The home of Chandrika Prasad, the farmer who won world wide acclaim by challenging the army’s abrogation of the 1997 Constitution, was razed in an arson attack early this morning.
The house was vacant at the time because Chandrika Prasad was granted asylum in New Zealand after he won his case.
Neighbours say some relatives were expected to move into the house in the week-end but had been warned by villagers that they would be beaten up if they did so. They say the attack came at 3am.
In a statement today the Fiji Labour Party condemned the the destruction of the farmer’s house. It said:
Fortunately, there was no one at home at the time the house was torched. But that does not detract from the seriousness of the crime.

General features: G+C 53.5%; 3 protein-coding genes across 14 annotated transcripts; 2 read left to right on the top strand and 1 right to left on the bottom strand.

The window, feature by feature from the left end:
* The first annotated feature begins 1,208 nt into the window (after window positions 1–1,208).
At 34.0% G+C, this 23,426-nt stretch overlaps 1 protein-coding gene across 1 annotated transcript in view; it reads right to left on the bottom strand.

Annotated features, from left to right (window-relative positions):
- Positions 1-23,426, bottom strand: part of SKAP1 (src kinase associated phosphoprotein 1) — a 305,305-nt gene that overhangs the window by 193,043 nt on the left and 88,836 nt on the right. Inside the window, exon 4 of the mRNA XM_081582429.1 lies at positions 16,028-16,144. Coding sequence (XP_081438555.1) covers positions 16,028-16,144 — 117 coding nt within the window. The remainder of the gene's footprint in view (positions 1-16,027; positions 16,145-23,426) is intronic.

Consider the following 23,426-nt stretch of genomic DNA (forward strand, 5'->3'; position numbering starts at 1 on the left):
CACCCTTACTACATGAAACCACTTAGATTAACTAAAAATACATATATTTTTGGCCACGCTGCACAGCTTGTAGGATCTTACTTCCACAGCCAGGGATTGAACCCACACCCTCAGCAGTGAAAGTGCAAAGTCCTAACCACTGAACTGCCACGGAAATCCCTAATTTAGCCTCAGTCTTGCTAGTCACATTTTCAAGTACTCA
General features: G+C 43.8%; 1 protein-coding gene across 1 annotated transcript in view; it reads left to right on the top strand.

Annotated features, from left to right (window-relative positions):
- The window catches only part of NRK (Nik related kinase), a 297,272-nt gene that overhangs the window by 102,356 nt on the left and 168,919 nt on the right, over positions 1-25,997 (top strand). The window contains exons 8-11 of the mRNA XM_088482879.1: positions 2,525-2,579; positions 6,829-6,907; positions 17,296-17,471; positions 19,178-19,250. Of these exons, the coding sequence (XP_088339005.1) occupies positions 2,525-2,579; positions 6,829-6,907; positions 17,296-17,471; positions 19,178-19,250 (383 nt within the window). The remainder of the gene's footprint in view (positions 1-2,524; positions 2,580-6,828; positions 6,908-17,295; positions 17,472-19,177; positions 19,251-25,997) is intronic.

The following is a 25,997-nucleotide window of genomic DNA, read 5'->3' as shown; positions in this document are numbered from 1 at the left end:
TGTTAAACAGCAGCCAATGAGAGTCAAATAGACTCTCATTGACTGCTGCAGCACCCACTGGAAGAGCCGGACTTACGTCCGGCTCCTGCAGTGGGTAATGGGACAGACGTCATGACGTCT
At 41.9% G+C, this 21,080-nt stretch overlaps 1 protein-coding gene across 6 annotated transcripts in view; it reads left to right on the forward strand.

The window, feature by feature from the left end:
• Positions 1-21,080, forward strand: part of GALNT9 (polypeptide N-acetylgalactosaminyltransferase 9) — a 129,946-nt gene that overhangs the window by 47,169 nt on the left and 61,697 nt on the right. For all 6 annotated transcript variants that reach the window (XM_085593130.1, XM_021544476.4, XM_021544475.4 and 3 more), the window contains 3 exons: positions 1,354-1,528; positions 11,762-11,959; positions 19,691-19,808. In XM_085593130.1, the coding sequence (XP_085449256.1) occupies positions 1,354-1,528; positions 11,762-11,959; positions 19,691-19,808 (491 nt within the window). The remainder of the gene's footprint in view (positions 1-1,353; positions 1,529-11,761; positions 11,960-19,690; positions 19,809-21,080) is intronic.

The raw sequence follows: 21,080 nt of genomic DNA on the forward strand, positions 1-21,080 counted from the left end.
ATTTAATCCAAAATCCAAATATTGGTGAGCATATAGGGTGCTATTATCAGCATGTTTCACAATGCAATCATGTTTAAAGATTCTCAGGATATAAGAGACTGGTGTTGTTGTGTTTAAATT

This is clearly an act of aggression against the Indian community because Chandrika Prasad symbolised the community’s fight for justice and equal rights.
The torching of Mr. Prasad’s house coming so close to terrorist attacks on Indian settlers at Navuso in Nausori, the unlawful eviction of farmers in Drasa, Lautoka and attacks on Hindu places of worship are clearly evidence of a stepped up campaign to harass the Indian community.
The Labour Party denounces the deteriorating race relations climate in the country. But there is no doubt that this is an orchestrated campaign by some elements to intimidate the Indian people.